Under the Start-Up Tax Exemption scheme, newly-incorporated companies that meet the qualifying criteria can claim full tax exemption on the first $100,000 of normal chargeable income for each of its first three consecutive years of assessment (“YAs”).
Other companies can claim partial tax exemption, whereby a 30% Corporate Income Tax Rebate, capped at a maximum of S$30,000, will be granted for YA 2013, 2014 and 2015. The maximum cap has been revised recently to S$20,000, to take effect for YA 2016 and YA 2017. For SMEs in particular, this significantly reduces their tax payable.
Utilising New Technologies and Increasing Productivity
Popularly known as PIC, the Productivity and Innovation Credit Scheme allows companies to enjoy 400% tax deductions or allowances on qualifying expenditure, up to a maximum of $400,000 of expenditure per year.
This scheme was enhanced recently and re-named as the PIC+ Scheme, where the tax deductions have been increased to S$600,000 per year; and will take effect from YA 2015 to YA 2018.
The Initiatives in New Technology Scheme focuses on training; where government grants are given to companies for training purposes to develop their capabilities in applying new technologies, industrial R&D and professional know-how.
Similarly, the Research Incentive Scheme is another government grant awarded to companies who are developing research and development capabilities in strategic areas of technology. Both grants are governed by the EDB.
Attracting Foreign Investment and MNCs
The International / Regional Headquarters Award grants a concessionary tax rate of 15% on incremental income from qualifying activities, for MNCs who choose to base their international or regional headquarters in Singapore.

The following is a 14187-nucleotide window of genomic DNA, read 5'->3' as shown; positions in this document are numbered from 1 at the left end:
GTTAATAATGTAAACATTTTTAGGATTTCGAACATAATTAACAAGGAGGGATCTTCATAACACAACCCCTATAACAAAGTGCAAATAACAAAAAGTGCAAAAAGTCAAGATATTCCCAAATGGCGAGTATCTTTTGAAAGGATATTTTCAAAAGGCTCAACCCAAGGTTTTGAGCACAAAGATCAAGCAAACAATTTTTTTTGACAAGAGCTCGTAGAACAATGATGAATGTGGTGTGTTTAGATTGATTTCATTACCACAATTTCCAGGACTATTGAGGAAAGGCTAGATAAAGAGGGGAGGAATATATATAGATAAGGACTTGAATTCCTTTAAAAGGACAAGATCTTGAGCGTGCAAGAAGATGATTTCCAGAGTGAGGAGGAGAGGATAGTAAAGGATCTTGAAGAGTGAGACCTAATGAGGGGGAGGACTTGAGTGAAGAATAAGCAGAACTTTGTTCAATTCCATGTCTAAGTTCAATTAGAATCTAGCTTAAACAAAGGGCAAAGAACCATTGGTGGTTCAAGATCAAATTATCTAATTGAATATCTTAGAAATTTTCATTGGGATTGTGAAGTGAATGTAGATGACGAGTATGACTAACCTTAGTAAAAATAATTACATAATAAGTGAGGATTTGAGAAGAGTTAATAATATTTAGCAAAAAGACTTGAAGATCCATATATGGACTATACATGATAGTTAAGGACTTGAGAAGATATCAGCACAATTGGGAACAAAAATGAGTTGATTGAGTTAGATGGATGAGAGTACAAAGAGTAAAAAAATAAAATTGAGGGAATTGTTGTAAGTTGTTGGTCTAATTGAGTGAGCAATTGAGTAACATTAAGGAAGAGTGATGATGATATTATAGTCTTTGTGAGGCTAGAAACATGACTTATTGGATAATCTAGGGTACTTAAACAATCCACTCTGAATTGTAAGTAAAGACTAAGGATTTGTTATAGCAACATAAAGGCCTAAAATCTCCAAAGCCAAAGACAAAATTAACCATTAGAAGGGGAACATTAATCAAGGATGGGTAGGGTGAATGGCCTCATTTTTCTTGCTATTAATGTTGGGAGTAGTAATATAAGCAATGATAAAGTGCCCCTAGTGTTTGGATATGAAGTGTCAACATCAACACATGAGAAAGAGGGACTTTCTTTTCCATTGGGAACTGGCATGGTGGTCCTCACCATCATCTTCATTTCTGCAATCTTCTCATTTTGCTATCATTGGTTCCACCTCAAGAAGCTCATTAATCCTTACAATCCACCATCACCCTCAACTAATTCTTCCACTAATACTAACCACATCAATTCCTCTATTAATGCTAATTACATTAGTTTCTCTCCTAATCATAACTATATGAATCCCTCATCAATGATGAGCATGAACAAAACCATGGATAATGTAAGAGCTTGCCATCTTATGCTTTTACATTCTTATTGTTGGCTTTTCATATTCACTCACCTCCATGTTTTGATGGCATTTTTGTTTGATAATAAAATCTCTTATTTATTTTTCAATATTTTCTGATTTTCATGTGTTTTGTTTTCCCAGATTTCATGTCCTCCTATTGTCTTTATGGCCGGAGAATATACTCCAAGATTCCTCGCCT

To attract MNCs or foreign investors who have developed a niche in certain industries, there is also the Pioneer Incentive, which is intended for companies that will be anchoring leading-edge technology, skills or activities in Singapore. Both of these schemes are governed by the EDB.
In addition to these schemes, foreign investors and MNCs can also utilise the 74 DTAs, 41 IGAs and 21 FTAs / EPAs that the Singapore government has successfully negotiated through its strong diplomatic ties.
Established Tax Treaty Network
Through its established tax treaty network, Singapore has positioned itself as an ideal launch pad for companies to reach out to other overseas markets. While the terms and concessions under each DTA, IGA, FTA / EPA may differ, companies would do well to fully utilise the benefits of each treaty in order to minimise their profit loss. Particularly for certain countries, their policies may levy a higher tax rate on foreign competitors for certain “protected” industries; or like the U.S., there may be a tax levied on worldwide income, which means it is highly likely that the company is taxed both on the profits being earned in that foreign jurisdiction; and when the same profits are being repatriated to the U.S.
Given that Singapore has a great pro-business environment and achieved the World Bank’s top no. 1 rank for the Ease of Doing Business for the tenth consecutive year; MNCs and foreign companies reaching out to Asia often find that incorporating a holding company in Singapore hardly presents a hassle, as incorporation procedures are generally fuss free and applications can be done electronically.
Ready to incorporate a company in Singapore?
To learn about the vast benefits of being an entrepreneur in Asia, and to learn trips and tricks for incorporating in Singapore, please contact professional services provider AsiaBiz at +65 6320 1877 for a free consultation.